A Bird’s Eye View of The Schoolwide Enrichment Model: A Practical Plan for Total School Improvement*

Joseph S. Renzulli
Neag Center for Gifted Education and Talent Development
University of Connecticut

If we always do what we’ve always done,
We’ll always get what we’ve always got!

Adam Urbanski, Rochester Public Schools

No more prizes for predicting rain,
prizes only for building arks.

David Kearns, Xerox Corporation

If there is one thing upon which most educational reform leaders agree, it is that remedial models for school improvement have not been highly successful. Attempts to push up achievement test scores from “the bottom” through highly prescriptive mastery learning models have frustrated low achieving students and dragged down the performance of average and high achieving youngsters. An alternative to what one student called the drill-and-kill approach is an enrichment-based model that uses “high-end learning” strategies and accelerated content to improve the performance of all students.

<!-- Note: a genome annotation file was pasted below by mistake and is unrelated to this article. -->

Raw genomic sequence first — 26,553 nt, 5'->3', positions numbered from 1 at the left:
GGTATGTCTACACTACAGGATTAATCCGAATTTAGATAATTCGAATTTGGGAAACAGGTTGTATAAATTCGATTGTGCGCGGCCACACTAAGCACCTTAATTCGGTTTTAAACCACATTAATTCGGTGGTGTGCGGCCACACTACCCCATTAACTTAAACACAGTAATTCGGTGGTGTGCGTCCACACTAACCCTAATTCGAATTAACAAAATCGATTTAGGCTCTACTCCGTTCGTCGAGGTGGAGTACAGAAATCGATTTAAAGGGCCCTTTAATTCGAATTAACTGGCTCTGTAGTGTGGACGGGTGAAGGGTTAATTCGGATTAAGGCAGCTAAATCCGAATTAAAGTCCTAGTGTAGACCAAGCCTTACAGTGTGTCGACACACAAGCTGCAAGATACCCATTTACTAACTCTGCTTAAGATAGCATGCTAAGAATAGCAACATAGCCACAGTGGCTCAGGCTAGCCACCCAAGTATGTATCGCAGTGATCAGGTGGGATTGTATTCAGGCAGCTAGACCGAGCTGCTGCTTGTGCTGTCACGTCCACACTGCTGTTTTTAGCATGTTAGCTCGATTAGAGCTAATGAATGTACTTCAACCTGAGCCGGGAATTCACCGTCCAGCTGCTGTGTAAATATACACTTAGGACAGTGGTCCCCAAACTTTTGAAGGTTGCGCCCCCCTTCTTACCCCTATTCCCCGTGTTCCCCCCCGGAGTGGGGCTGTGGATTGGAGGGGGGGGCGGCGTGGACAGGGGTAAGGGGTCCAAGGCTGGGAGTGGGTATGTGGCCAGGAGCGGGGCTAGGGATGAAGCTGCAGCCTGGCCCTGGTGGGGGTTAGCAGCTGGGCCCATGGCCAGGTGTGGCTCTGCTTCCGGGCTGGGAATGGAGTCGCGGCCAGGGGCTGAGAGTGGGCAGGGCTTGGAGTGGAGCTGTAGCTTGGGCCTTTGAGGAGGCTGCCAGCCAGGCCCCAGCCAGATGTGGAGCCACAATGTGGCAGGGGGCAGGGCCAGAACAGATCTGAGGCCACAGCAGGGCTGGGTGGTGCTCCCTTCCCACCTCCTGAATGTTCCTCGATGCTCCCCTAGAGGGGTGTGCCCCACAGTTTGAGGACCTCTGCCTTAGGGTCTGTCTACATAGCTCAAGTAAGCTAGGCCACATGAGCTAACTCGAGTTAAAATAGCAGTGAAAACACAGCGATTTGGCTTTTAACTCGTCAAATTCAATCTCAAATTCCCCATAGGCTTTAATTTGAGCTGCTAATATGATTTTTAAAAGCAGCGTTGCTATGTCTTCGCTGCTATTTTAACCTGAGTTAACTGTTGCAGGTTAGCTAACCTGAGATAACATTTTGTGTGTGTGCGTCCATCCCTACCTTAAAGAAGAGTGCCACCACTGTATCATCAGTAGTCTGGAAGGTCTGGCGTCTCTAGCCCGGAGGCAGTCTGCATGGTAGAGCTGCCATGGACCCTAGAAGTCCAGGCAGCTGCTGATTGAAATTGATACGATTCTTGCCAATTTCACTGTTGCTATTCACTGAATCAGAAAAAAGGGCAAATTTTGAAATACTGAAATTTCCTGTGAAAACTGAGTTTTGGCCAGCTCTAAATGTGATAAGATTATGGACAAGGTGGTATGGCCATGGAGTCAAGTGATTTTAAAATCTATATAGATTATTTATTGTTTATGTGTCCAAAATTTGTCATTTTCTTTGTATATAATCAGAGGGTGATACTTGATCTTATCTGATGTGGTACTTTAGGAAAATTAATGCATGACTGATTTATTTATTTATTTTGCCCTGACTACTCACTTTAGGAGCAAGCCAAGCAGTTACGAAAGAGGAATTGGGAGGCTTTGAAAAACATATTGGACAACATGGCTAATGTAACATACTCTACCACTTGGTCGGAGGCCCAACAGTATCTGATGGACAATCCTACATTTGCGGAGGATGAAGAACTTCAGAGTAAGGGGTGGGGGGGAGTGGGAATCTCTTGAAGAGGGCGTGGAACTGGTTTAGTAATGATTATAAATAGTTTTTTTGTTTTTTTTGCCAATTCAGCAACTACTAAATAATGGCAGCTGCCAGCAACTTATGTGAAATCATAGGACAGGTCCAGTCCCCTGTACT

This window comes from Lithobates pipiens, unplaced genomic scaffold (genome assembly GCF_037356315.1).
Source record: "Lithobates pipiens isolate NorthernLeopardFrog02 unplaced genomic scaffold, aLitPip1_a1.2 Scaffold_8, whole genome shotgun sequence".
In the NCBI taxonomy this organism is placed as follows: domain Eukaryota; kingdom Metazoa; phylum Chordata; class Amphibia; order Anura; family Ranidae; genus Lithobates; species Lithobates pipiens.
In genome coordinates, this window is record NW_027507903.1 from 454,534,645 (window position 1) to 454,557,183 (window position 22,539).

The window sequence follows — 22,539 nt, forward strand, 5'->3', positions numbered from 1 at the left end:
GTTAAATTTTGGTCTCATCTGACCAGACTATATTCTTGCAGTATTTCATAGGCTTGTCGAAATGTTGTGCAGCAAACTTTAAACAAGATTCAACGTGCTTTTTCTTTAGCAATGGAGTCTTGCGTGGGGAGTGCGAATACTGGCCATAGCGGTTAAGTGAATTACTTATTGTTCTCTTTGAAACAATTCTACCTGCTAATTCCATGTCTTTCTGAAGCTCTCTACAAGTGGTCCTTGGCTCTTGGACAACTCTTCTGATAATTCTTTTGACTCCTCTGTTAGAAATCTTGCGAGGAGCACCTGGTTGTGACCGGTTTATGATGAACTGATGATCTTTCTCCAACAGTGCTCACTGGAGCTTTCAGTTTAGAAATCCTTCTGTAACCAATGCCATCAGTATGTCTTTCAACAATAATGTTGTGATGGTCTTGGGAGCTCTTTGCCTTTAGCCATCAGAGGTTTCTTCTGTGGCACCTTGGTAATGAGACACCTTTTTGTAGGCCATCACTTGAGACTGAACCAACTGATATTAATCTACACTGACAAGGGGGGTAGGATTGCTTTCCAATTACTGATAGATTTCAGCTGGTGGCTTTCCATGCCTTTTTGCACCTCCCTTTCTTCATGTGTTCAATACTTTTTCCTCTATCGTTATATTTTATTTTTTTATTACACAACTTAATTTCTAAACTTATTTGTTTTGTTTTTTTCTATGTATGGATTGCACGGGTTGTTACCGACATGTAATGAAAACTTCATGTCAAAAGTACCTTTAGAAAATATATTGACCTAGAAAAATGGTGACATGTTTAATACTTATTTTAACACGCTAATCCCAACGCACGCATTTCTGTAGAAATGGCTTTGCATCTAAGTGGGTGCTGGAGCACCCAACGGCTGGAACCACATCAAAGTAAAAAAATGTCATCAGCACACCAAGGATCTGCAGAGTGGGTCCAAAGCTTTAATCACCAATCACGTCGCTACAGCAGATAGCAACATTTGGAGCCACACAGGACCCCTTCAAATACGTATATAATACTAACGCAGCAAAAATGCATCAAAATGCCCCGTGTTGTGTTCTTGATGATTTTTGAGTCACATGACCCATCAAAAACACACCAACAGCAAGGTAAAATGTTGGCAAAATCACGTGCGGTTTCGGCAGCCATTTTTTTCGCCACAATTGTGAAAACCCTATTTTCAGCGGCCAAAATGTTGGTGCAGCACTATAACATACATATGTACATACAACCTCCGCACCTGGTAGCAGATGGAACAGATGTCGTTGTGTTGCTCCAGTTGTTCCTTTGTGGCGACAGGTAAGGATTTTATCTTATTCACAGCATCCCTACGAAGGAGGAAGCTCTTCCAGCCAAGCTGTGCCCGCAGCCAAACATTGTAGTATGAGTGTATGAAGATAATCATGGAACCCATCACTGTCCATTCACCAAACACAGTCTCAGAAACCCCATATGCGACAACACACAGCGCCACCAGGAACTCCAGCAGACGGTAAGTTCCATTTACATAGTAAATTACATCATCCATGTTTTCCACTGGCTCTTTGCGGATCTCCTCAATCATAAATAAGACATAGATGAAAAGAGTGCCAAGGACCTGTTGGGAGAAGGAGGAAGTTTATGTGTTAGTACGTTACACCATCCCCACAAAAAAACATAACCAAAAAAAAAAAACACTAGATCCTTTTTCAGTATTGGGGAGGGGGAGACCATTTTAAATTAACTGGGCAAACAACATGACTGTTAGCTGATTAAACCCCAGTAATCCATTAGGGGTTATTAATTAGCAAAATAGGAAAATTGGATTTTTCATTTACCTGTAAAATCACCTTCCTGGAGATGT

The Schoolwide Enrichment Model (SEM) is a detailed blueprint for total school improvement that is flexible enough to allow each school to develop its own unique program based on local resources, student populations, school leadership dynamics, and faculty strengths and creativity. Although this research-supported model is based on highly successful practices that had their origins in special programs for gifted and talented students, its major goal is to promote both challenging and enjoyable “high-end learning” across the full range of school types, levels, and demographic differences. The model is not intended to replace or minimize existing services to high achieving students. Rather, its purpose is to integrate these services into “a-rising-tide-lifts-all-ships” approach to school improvement, and to expand the role of enrichment specialists by having these persons infuse specific practices for high-end learning into the total school program. The Schoolwide Enrichment Model provides educators with the means to: